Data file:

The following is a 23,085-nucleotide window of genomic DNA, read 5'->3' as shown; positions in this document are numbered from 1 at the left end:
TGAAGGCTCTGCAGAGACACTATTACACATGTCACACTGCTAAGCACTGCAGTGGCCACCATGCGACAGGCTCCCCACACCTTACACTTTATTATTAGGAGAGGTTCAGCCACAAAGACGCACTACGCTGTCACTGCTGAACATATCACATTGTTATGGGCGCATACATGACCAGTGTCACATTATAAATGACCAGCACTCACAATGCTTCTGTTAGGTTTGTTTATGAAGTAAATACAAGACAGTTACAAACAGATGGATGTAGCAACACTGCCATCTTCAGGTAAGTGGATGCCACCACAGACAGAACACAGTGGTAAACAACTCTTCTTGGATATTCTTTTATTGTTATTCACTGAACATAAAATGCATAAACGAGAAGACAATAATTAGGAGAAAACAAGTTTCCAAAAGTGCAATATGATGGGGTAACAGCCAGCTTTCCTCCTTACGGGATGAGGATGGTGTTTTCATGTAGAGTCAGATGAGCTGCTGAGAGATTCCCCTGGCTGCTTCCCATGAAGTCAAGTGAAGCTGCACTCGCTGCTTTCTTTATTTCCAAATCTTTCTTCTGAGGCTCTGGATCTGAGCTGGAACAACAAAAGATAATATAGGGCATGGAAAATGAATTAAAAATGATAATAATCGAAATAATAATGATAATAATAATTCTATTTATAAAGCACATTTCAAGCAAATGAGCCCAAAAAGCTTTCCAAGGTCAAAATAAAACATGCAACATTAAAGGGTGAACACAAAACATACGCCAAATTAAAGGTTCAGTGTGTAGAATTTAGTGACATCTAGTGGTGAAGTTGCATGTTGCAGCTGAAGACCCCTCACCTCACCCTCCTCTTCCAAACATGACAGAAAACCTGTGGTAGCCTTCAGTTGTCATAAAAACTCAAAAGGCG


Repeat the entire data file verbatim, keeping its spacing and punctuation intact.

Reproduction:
The following is a 23,085-nucleotide window of genomic DNA, read 5'->3' as shown; positions in this document are numbered from 1 at the left end:
TGAAGGCTCTGCAGAGACACTATTACACATGTCACACTGCTAAGCACTGCAGTGGCCACCATGCGACAGGCTCCCCACACCTTACACTTTATTATTAGGAGAGGTTCAGCCACAAAGACGCACTACGCTGTCACTGCTGAACATATCACATTGTTATGGGCGCATACATGACCAGTGTCACATTATAAATGACCAGCACTCACAATGCTTCTGTTAGGTTTGTTTATGAAGTAAATACAAGACAGTTACAAACAGATGGATGTAGCAACACTGCCATCTTCAGGTAAGTGGATGCCACCACAGACAGAACACAGTGGTAAACAACTCTTCTTGGATATTCTTTTATTGTTATTCACTGAACATAAAATGCATAAACGAGAAGACAATAATTAGGAGAAAACAAGTTTCCAAAAGTGCAATATGATGGGGTAACAGCCAGCTTTCCTCCTTACGGGATGAGGATGGTGTTTTCATGTAGAGTCAGATGAGCTGCTGAGAGATTCCCCTGGCTGCTTCCCATGAAGTCAAGTGAAGCTGCACTCGCTGCTTTCTTTATTTCCAAATCTTTCTTCTGAGGCTCTGGATCTGAGCTGGAACAACAAAAGATAATATAGGGCATGGAAAATGAATTAAAAATGATAATAATCGAAATAATAATGATAATAATAATTCTATTTATAAAGCACATTTCAAGCAAATGAGCCCAAAAAGCTTTCCAAGGTCAAAATAAAACATGCAACATTAAAGGGTGAACACAAAACATACGCCAAATTAAAGGTTCAGTGTGTAGAATTTAGTGACATCTAGTGGTGAAGTTGCATGTTGCAGCTGAAGACCCCTCACCTCACCCTCCTCTTCCAAACATGACAGAAAACCTGTGGTAGCCTTCAGTTGTCATAAAAACTCAAAAGGCG